There are a variety of newer blockchains sacrificing decentralization or security for scalability and trying to bootstrap a network that way. It remains to be seen how effective that approach will be. But to date, no one has found the combination of decentralization, scalability, and security necessary to create a fully functioning cryptocurrency network at scale.

How to create a network that generates transaction demand at scale and is also capable of supporting that demand?

There are several ways that cryptocurrency network scalability could end up playing out:

1.) The communities with the largest network effects and developer mindshare (Bitcoin and Ethereum) will solve scalability

The most widely known projects that are seeking to increase the scalability of Bitcoin and Ethereum are Lightning Network (Bitcoin), Plasma (Ethereum), and Casper (Ethereum). Lightning and Plasma are both Layer 2 solutions that allow transactions to occur off-chain and then ultimately settle on-chain, while Casper seeks to implement sharding to increase on-chain scalability at the consensus layer.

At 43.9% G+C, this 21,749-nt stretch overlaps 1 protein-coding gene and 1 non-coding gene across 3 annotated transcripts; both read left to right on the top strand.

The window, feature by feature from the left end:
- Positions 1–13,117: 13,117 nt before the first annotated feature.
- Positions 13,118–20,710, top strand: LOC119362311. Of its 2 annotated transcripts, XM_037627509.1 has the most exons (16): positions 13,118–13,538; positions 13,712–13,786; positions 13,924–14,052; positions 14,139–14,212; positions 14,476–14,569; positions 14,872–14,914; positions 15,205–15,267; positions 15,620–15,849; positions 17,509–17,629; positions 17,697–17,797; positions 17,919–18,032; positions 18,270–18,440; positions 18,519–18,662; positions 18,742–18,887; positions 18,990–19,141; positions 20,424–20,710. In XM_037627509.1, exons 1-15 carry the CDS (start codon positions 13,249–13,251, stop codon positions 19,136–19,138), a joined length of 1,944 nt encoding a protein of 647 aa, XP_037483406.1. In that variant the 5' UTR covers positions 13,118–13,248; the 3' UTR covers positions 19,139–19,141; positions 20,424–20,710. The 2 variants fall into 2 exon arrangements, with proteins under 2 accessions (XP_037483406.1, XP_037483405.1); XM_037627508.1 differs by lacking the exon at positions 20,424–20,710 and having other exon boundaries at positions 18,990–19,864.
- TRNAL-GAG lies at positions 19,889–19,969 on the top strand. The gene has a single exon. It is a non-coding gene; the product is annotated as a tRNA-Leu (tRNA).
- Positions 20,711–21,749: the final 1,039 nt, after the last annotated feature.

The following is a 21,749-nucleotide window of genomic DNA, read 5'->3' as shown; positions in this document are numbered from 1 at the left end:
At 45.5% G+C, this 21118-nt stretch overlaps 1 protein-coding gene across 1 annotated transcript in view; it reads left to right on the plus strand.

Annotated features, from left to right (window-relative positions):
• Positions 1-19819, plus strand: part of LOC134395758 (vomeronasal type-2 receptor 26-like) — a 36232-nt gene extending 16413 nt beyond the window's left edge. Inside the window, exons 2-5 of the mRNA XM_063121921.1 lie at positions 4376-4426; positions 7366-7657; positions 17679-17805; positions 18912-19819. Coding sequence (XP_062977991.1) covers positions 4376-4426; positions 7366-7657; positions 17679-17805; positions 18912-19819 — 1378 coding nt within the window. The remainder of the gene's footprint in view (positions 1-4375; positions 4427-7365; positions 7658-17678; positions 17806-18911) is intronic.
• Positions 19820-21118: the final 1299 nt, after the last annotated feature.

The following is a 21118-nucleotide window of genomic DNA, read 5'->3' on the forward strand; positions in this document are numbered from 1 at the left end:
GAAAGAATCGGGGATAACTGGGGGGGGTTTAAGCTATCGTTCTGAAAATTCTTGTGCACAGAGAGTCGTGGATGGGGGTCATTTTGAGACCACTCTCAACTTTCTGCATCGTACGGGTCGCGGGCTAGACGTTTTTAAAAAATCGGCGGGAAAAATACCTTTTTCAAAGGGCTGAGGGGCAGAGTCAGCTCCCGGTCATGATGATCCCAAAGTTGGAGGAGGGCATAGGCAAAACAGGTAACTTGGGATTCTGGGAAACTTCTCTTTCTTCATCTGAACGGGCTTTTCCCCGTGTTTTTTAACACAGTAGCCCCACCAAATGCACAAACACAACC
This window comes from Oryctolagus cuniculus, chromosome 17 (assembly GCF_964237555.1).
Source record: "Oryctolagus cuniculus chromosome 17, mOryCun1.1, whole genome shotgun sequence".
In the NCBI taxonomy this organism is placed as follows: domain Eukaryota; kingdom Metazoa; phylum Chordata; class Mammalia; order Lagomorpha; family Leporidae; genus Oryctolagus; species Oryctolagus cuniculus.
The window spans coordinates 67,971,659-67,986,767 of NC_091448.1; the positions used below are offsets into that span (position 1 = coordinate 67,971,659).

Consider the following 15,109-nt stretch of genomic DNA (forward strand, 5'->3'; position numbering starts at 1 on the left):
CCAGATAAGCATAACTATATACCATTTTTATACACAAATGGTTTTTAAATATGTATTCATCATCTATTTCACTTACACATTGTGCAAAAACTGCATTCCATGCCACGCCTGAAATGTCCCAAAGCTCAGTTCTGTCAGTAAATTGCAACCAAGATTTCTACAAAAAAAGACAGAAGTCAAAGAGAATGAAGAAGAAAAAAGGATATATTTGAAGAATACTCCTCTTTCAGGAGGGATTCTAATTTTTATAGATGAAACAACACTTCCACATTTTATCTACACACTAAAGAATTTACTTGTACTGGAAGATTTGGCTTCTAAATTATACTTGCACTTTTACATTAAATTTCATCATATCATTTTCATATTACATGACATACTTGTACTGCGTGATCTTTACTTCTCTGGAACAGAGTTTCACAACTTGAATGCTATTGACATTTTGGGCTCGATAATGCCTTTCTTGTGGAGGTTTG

There are other projects that are less well-known building at the second layer of Ethereum (Truebit, Raiden, and Counterfactual) and one that is building at the peer-to-peer networking layer for all blockchains (bloXroute, announced this week). These efforts are early but also promising.

Core scalability solutions for Bitcoin and Ethereum

The solutions described above seek to achieve scalability at various layers of the stack for the largest networks with the most mindshare and the most passionate communities. The BTC and ETH communities have a strong belief in the cryptocurrencies native to their respective networks and the strongest inherent demand to scale now.